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Muslim, Christian, minority and government leaders fix their eyes on a laptop screen showing a video as part of a federal pilot program called Countering Violent Extremism, at Roxbury Community College in Boston on March 31, 2015. The U.S. government is toning down efforts to prevent violent extremism from taking root. Massachusetts this month rebranded its controversial "Countering Violent Extremism" program as the "Promoting Engagement, Acceptance and Community Empowerment" project, or PEACE. Seated at center right is Carmen Ortiz, U.S. Attorney for Massachusetts.

BOSTON >> Government efforts to prevent violent extremism from taking root in the U.S. are getting new, less polarizing names.

Massachusetts this month recast its controversial Countering Violent Extremism, or CVE, program in Boston as Promoting Engagement, Acceptance and Community Empowerment, or PEACE.

The move comes after Minneapolis — another city where such efforts are underway — rebranded its program last year as Building Community Resilience. The Department of Homeland Security also created the Office of Community Partnerships to advance CVE efforts.

Pilot programs in Boston, Minneapolis and Los Angeles were launched to fanfare by President Barack Obama in 2014 as a modest part of his administration's broader strategy to combat extremist thinking before it results in violence.

George Selim, who heads the Office for Community Partnerships and an interagency CVE task force, said that the federal government isn't shying away from the CVE moniker and that he's fine with local efforts adopting names they feel best reflect their intentions.

"I don't think that waters down the CVE mission because, at the end of the day, CVE is largely a Beltway Washington term," he said. "What Boston is doing is a good progression of what they set out to do a couple of years ago."

Experts say the name changes are in part recognition that CVE and other similarly named programs in the United Kingdom and elsewhere have generated strong opposition among some civil rights activists who feel they unfairly target Muslims.


"The term CVE has become a distraction, a catch-all phrase that is defined by both sides of the debate as either the cause of or solution to all society's problems," said Seamus Hughes, deputy director of George Washington University's Program on Extremism.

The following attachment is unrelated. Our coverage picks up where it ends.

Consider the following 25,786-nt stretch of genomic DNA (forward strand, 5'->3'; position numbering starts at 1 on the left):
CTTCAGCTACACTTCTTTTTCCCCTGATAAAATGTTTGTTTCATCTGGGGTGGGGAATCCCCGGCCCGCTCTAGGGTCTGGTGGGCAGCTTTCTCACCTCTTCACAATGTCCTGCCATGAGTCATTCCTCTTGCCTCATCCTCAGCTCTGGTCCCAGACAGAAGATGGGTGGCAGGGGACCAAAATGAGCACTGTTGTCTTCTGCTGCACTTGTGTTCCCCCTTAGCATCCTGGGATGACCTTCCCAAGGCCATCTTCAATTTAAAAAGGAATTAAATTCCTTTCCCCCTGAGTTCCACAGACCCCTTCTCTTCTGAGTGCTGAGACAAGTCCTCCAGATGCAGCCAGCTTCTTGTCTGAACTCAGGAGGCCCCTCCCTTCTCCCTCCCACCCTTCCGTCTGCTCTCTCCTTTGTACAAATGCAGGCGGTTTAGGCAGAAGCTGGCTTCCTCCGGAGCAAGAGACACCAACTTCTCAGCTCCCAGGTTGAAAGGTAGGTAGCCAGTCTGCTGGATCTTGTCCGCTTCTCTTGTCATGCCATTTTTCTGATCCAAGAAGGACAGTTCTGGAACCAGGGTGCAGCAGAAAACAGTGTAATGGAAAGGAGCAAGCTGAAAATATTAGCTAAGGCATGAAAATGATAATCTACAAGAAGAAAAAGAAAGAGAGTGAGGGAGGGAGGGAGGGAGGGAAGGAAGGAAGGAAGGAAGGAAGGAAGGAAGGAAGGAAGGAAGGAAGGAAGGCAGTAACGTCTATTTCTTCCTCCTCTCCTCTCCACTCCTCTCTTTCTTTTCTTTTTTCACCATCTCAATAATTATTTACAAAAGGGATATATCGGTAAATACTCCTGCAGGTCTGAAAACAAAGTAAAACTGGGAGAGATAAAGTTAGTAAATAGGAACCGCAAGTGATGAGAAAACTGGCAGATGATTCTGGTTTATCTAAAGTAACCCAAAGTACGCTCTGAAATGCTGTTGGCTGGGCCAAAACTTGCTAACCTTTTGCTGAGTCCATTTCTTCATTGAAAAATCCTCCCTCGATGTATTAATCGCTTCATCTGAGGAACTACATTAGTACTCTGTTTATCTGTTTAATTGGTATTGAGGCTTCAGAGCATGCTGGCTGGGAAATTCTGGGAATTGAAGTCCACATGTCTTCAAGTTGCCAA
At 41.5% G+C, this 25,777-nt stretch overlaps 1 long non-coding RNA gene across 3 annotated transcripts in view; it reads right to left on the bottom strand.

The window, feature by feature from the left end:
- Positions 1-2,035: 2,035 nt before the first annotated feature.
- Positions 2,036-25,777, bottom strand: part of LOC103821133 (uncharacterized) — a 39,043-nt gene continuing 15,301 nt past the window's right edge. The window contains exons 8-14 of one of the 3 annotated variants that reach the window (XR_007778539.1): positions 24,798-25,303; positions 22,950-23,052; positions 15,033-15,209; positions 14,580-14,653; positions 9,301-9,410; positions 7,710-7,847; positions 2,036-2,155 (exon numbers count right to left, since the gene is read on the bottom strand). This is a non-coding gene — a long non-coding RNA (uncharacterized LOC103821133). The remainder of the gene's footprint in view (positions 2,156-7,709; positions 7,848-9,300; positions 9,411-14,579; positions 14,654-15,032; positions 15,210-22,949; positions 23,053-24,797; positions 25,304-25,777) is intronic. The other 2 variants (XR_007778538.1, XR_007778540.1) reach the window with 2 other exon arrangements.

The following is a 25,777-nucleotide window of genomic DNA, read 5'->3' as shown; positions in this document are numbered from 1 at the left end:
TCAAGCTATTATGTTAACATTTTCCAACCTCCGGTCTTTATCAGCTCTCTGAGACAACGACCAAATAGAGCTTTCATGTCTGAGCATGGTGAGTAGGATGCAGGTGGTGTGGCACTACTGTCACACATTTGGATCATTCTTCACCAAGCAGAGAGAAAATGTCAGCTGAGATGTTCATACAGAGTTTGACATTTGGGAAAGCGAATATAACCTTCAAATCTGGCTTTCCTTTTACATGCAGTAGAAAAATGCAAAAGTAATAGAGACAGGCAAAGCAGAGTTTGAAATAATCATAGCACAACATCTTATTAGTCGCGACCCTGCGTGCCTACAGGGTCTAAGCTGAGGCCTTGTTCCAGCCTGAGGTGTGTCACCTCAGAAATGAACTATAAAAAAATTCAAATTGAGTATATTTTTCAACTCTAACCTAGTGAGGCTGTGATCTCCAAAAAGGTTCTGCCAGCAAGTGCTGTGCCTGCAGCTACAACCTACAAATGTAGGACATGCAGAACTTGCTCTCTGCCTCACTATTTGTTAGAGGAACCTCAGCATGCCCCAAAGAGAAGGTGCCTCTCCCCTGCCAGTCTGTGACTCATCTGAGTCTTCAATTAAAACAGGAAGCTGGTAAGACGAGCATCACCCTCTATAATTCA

The changes also show how counter-radicalization efforts in the U.S. are gradually evolving from a criminal justice question to one focused on public health, said Salam Al-Marayati, president of the Los Angeles-based Muslim Public Affairs Council.

"The name change reflects a significant shift in the policy from a 'rooting out radicals in communities' frame to an 'empowering communities' frame," he said. "Government has heard our concerns. Non-law enforcement agencies are taking the lead. It's about civic engagement, honest conversations in communities and providing mental health support where needed."

But other Muslim activists worry the programs — whatever their names — are still too focused on Islamic extremists.

Shannon Erwin, director of the Boston-based Muslim Justice League, said the programs will still lead to profiling, monitoring and intelligence gathering of Muslims. The PEACE moniker, she said, only obscures how controversial the program is.

Michelle Hillman, a spokeswoman for the Massachusetts Executive Office for Health and Human Services, which is overseeing Boston's PEACE project, declined to respond to Erwin's comments or say how the agency came up with the new moniker.

But the program's intent to address violent extremism as a public health issue hasn't changed, she said.

PEACE's central aim is to "prevent people from joining organizations that promote, plan or engage" in violent extremism, according to a request this month for project proposals

Boston, like the other two pilot cities, was given about $220,000 in federal money to help kick-start local CVE-related efforts. Proposals for using the money are due mid-September.

In Los Angeles, where the mayor's office is leading efforts, grant money also has not yet been distributed, Al-Marayati said.

Minneapolis, which remains focused on addressing terrorist recruitment among its sizeable Somali community, awarded portions of its money to six community groups this year.

The federal Office for Community Partnerships, meanwhile, announced last month it was making available another $10 million to support up to 60 different initiatives across the country.

It is calling that effort the Countering Violent Extremism Grant Program.